Germany has financial interest in ensuring that EPO abuses carry on and nobody holds the EPO accountable



  13. Articles in Support of Richard Stallman

    Reproduced with permission



  14. EPOLeaks on Misleading the Bundestag -- Part 20: Taking Stock

    Benoît Battistelli's legacy at the EPO is a legacy of corruption and cover-up; we take stock of how illegality was defended and persists to this day



  15. Links 15/4/2021: Zorin OS 16 Beta and Pushing Linux to GitHub- and Microsoft-Connected Rust

    Links for the day



  16. [Meme] Enemies With Common Interests

    The Software Freedom Movement (or Free Software Movement) has many enemies; some of them just hide in the shadows or speak out through shadowy front groups/NGOs that they semi-officially sponsor



  17. [Meme] Germany's Red Cash Cow

    EPO brings a lot of money to the German state. But at what cost to citizens and Germany’s public image?



  18. EPOLeaks on Misleading the Bundestag -- Part 19: The Deafening Silence of the Media

    "There has been speculation that Maas might have had his own political interest in protecting Battistelli and the Balkan Express because of certain allegations about financial irregularities involving the German Patents and Trademark Office (DPMA) which were doing the rounds at the time."



  19. The Indirection Game

    How to attack institutions and concepts by personifying them, then proceeding to character assassination based on lies and deliberate distortions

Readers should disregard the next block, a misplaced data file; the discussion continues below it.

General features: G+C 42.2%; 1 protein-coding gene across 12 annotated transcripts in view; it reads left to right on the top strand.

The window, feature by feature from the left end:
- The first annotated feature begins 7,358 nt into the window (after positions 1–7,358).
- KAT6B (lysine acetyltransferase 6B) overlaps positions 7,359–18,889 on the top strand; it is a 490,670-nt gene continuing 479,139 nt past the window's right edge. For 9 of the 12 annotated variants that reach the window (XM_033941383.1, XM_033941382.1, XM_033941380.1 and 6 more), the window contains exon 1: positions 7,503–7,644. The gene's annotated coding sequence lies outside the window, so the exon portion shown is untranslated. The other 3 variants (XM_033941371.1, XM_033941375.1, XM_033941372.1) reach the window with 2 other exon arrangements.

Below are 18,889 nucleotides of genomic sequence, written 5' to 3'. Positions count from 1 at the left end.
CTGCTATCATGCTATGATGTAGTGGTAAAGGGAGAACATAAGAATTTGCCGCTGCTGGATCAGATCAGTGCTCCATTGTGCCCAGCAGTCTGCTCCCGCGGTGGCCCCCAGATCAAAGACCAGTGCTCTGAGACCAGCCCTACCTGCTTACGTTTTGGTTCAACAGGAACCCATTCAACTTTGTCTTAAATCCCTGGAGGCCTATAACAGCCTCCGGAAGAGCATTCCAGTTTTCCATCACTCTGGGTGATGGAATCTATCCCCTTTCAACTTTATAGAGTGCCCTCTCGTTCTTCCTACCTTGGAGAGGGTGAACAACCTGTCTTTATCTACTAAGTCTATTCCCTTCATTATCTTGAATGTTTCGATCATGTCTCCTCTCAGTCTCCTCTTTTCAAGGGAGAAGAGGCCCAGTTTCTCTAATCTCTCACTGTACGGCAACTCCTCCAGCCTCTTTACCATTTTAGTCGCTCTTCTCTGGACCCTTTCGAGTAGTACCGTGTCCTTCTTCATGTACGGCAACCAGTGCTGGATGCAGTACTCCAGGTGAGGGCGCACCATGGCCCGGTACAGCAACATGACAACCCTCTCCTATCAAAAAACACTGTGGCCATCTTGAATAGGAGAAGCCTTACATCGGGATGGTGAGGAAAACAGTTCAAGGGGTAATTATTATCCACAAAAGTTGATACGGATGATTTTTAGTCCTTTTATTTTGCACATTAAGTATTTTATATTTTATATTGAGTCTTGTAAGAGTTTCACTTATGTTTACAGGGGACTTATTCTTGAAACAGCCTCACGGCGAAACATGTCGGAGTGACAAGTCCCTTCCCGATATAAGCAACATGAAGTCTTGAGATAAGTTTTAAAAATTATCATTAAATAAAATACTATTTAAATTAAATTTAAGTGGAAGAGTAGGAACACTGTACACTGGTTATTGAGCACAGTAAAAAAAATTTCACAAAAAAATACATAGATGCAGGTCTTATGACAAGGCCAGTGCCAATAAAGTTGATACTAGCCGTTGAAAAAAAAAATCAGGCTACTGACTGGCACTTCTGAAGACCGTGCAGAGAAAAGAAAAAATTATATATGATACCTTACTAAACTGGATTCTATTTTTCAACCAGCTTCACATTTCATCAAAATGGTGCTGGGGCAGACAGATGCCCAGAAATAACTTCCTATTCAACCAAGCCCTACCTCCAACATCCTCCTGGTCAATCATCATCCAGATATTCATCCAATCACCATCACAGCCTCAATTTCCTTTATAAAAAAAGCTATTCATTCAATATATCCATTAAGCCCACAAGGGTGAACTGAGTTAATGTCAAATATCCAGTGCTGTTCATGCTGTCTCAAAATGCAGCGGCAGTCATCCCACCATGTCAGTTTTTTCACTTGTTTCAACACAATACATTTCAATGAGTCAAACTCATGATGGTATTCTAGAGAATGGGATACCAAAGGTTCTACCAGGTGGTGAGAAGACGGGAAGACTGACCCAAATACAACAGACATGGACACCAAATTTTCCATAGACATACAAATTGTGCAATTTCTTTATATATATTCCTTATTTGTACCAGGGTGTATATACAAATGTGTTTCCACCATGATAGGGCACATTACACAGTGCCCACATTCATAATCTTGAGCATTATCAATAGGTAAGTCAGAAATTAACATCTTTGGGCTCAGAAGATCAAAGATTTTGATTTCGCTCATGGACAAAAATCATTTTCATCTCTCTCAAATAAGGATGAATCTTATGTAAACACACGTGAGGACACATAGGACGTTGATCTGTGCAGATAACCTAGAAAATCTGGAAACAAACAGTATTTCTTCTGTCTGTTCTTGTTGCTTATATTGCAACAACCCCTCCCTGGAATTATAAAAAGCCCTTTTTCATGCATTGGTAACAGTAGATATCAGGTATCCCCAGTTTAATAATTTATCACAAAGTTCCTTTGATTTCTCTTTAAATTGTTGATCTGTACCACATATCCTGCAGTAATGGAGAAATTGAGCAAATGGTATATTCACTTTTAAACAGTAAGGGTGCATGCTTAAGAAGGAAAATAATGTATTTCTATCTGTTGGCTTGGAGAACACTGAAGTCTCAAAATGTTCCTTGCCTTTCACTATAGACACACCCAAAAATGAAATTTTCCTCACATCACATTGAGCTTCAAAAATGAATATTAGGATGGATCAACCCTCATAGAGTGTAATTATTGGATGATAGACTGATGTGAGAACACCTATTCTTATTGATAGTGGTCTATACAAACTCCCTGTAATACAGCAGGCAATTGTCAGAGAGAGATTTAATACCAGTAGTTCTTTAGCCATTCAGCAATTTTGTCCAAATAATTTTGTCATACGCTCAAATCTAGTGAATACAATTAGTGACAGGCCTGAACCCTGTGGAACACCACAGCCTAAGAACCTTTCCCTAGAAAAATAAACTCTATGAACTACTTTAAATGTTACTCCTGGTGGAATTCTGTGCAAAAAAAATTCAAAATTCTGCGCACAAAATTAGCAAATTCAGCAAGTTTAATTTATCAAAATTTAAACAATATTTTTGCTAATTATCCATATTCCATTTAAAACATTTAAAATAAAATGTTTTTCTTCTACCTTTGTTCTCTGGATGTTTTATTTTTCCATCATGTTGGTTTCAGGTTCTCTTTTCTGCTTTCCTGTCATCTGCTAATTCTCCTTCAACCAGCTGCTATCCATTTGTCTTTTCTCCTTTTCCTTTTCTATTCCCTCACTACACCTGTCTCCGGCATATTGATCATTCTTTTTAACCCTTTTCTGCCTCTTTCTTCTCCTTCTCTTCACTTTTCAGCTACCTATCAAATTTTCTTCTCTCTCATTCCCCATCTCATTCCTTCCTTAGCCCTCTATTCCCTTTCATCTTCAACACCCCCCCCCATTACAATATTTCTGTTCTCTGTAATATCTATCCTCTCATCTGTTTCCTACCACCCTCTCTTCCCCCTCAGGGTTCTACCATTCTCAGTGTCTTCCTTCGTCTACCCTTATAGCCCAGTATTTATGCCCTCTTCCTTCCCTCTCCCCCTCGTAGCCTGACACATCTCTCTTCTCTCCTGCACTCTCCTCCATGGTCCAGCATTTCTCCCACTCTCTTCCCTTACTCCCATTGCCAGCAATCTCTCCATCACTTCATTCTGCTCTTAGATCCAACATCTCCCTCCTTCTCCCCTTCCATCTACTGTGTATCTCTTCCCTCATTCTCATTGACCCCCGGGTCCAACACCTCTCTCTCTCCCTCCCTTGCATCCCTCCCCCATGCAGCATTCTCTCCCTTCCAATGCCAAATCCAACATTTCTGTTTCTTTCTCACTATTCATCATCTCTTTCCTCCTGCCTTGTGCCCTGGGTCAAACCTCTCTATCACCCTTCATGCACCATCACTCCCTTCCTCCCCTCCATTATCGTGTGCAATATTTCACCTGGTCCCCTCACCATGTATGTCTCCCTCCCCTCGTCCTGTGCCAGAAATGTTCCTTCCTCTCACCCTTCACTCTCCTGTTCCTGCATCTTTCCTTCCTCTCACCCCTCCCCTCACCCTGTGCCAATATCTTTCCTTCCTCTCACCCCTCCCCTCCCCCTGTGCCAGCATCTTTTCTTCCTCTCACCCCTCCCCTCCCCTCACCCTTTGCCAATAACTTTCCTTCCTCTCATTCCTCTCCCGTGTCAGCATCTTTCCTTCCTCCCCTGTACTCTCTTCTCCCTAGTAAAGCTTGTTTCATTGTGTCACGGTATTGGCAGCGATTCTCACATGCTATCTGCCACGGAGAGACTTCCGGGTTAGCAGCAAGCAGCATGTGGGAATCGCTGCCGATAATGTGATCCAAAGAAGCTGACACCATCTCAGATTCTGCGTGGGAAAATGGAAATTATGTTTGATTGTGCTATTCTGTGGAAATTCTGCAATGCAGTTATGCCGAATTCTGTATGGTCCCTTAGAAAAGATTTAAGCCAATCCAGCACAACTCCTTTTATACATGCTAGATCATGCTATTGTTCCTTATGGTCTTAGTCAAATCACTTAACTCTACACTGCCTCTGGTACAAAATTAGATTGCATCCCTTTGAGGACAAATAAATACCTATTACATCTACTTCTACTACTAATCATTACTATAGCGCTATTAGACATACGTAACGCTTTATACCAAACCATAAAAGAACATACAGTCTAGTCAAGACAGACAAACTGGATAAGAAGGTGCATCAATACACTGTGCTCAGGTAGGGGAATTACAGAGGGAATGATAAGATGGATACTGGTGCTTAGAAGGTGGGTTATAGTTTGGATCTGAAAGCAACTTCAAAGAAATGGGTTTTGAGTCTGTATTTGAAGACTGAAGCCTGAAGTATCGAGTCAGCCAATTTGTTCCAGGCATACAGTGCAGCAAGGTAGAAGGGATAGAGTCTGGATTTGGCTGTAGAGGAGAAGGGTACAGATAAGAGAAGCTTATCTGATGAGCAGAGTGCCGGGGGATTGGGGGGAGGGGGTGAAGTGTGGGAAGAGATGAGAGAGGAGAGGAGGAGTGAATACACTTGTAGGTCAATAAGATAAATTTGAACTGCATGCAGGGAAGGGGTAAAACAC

20. Links 15/4/2021: LXQt 0.17, Proxmox Backup Server 1.1

    Links for the day



  21. The Patent Battles in Europe Are Connected to the War on GNU/Linux (as a Community-Led Effort)

    Monoplisers of GNU and Linux want us to think that OIN is the solution while they actively lobby for software patents in Europe and the people in charge of Europe’s second-largest institution and Europe’s largest patent office help them; this long video contains thoughts about news from the past couple of days



  22. Richard Stallman: Freedom is the Goal (Updated)

    What Richard Stallman (RMS) told me in person on his trip here



  23. IRC Proceedings: Wednesday, April 14, 2021

    IRC logs for Wednesday, April 14, 2021



  24. EPOLeaks on Misleading the Bundestag -- Part 18: Zero Tolerance for “Lawless Zones”?

    "It comes as no surprise that Maas appeared as a guest of honour at the European Inventor of the Year Boondoggle in Berlin in 2014 where he was seen on stage clapping along with the EPO President."



  25. Richard Stallman's Honors and Awards (and Why He Resigned in 2019)

    Reproduced with permission



  26. Links 14/4/2021: Alpine Releases and X.Org Server 1.20.11 Release (Security)

    Links for the day



  27. Links 14/4/2021: EasyOS Dunfell 2.7, Tor Browser 10.5a14

    Links for the day



  28. EPOLeaks on Misleading the Bundestag -- Part 17: Jawohl, Herr Minister!

    A French-German co-production of "Yes, Minister!" starring Raimund Lutz, Heiko Maas and Christoph Ernst. Directed by Benoît Battistell.



  29. Over 1,000 EPO Workers Initiate Legal Challenge Against the EPO's Attack on Salaries (in Defiance of Assurances Made to Workers Who Relocate to Another Country With Whole Families)

    The EPO’s attack on workers and pensioners isn’t going ahead without challenge; while the “Mafia” (what EPO workers call the management) loots the organisation it takes away money from the workers — i.e. from besieged folks who do all the work and face growing workloads during a pandemic



  30. Who is Richard Stallman?

    Reproduced with permission